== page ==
Recently, a friend asked me to share my experience with Plurk saying that he needed some guidance through it. While not being a "plurkanista" just yet, I do spend my fair share of time there and, thus, am happy to comply with my friend’s request.
First, this screenshot from Plurk’s home page…
Note the line, "Tired of your existing Social Networks?" While I don’t know if that’s a direct shot across Twitter’s bow, they hit the nail squarely on the head. (Sorry for mixed metaphors.)
It seems to me Plurk is positioning itself as the fresh alternative to Twitter, Facebook, MySpace and the like. After all, we’ve been there, done that, right? The shine has worn off, and like kids in a toy store, we’re on to the next, newest thing to scratch our social media itch. (More on that in a minute.)
Back to the Twitter vs. Plurk comparison…
One reason people are moving over to Plurk is they’ve grown weary of Twitter’s instability. "Enough with the @#$%! ‘fail whale’ already," we shout at the monitor. In that respect, Twitter’s loss is Plurk’s gain.
Aside from that, Twitter falls short in one key area that Plurk has made its sweet spot: The ability to carry on a threaded conversation.
Twitter has been defined, among other things, as a "high latency instant messaging system." In some ways that’s just fine. For those who want to use the app to carry on a conversation though, "high latency" is a drawback. And it’s that part that Plurk addresses.
Plurk is a communal instant messaging system. Think Yahoo! IM or Skype + Twitter and you’ve got it. Where Twitter is great for broadcast messaging, Plurk is all about developing a network of friends.
Whether the conversation is as mundane as what someone had for breakfast, as significant as passing along a business lead or referral or even carrying on a virtual workshop, Plurk enables conversation at a much more rapid-fire pace than Twitter ever could.
(Keep in mind, Twitter was never designed for that purpose. It’s members refitted it with the use of the "@" symbol. Twitter was kind enough to accommodate that behavior, but it still wasn’t the reason the application was built.)
There are other key differences too. Plurk has done a 180 on Twitter’s "plain jane, just the facts ma’am" interface and developed a fancy, somewhat playful, "artsy" design that incorporates little "creatures."
Cute, huh? But it’s part of Plurk’s kitschy charm.
Not only that, but Plurk presents all conversation threads as part of a time line.
I liken it to a conversation "river" into which each participant steps. A conversation or thought "stream" if you would. (BTW, in each of these examples I’ve blotted out the names of the "Plurkers," as they’re called.)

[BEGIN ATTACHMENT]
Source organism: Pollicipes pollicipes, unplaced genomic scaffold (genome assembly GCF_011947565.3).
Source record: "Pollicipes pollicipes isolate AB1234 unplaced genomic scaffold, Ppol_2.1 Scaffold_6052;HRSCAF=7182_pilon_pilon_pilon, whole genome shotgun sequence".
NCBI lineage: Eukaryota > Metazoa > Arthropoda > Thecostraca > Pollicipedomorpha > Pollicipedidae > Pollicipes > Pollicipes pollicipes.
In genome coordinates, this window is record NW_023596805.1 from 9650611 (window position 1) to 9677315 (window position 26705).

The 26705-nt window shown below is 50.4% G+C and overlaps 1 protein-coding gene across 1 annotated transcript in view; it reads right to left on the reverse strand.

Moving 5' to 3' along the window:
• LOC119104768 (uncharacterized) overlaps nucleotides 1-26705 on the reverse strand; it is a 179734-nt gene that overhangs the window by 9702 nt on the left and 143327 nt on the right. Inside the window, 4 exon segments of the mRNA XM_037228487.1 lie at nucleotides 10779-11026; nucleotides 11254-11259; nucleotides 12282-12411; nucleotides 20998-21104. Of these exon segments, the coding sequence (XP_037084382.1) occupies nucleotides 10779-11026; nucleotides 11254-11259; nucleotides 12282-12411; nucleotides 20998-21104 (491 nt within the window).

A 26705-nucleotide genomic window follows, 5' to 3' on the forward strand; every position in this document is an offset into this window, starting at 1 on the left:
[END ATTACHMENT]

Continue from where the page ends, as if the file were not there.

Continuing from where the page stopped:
Here are a couple of screenshots showing more detail.
Followed by the conversation thread…
It’s really a lot of fun and very addictive. Occasionally, it’s even productive too!
Remember what I said about "new toy" earlier? I don’t mean to minimize the value proposition of any of these various and sundry social media applications. There is value to be had. I’m referring to the fact that many, like me, tend to be early adopters at best and fickle at worst in our use of them.
What’s with the "Karma" thing?
Plurk uses a points system it has dubbed as "karma," to encourage usage. The more plurks you post, conversations you engage in or friends you invite, the more points you get. While this appeals to some people, most I’ve talked to pay little attention to it. (Unless Plurk takes away points for lack of participation. Then, we pay it some mind. Otherwise, not so much.)
As your points increase, you get more bells and whistles, such as more smiley face icons for example as well as the ability to customize your profile.
Personally, not being into eastern mysticism or religious thought, I’m not a big fan of the term. (How about "grace" as an alternative? Now, that, I can get into.)
Neither am I a fan of another term Plurk uses, "cliques." Plurk uses the term to mean "groups;" in that you can create groups of plurkers which you can message collectively.
I’ve never been a fan of cliques, mostly because I never was part of one. To me, they carry a negative stigma. While I like the functionality, I don’t care for the terminology.
Even though Plurk is communal, you can choose to send messages to one or a few plurkers via a private channel only they can see.
Like any other social network application, Plurk allows you to "friend" others. However, it takes things a step further by allowing you to become fans of others as well. I love the notification message, "so and so is now a fan of you." Makes me feel like a rock star…but only for a moment. Heh.
If you happen to be one who likes chatting with others online, then Plurk is made in the shade for you.
BTW, I asked some plurkers want they felt was the differentiating factor and/or Plurk’s value proposition and several were kind enough to respond. (Did I mention each plurk is it’s on little HTML file?) You’re welcome to add your two cents (or three…or four…etc) to the conversation, either to that thread or by leaving a comment here.
Oh, and if you’d like to friend me, I’m @pchaney. (Yes, Plurk uses the "@" symbol too.) Fan me too. That’s even better. I love that momentary rock star feeling you know.
Finally, tomorrow I’m going to talk about a recent development in Plurk user behavior, something called Plurkshops.